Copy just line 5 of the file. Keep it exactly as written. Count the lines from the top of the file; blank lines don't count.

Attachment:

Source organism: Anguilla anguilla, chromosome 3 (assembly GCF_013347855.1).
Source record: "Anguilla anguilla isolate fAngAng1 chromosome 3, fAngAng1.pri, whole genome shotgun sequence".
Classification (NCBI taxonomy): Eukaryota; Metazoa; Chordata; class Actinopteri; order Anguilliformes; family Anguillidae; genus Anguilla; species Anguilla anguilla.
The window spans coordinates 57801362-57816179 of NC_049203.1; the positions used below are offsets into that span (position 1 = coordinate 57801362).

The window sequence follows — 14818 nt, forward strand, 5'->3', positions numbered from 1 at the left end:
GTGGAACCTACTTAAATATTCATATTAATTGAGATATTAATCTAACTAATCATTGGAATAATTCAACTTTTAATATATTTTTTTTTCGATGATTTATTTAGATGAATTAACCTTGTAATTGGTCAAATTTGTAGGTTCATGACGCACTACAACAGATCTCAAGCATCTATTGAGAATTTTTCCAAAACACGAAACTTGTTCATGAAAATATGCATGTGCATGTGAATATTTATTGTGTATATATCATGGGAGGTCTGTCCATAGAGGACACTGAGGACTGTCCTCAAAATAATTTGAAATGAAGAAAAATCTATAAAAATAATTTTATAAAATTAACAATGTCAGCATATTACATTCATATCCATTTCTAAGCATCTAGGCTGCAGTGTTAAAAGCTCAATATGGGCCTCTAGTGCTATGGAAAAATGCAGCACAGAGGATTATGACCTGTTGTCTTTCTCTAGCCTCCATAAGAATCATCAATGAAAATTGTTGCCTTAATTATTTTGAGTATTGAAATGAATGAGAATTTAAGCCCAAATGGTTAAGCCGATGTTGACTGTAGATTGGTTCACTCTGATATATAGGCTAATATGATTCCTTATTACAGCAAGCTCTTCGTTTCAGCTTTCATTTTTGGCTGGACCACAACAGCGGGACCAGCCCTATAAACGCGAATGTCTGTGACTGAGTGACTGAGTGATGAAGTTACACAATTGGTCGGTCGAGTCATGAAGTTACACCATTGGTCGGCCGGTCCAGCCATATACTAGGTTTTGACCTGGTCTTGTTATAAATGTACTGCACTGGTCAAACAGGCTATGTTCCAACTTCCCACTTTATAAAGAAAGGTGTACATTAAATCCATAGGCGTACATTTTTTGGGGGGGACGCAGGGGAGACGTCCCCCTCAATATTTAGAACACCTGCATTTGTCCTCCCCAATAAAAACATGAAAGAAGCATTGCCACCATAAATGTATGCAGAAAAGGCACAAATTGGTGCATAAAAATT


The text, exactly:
The window sequence follows — 14818 nt, forward strand, 5'->3', positions numbered from 1 at the left end: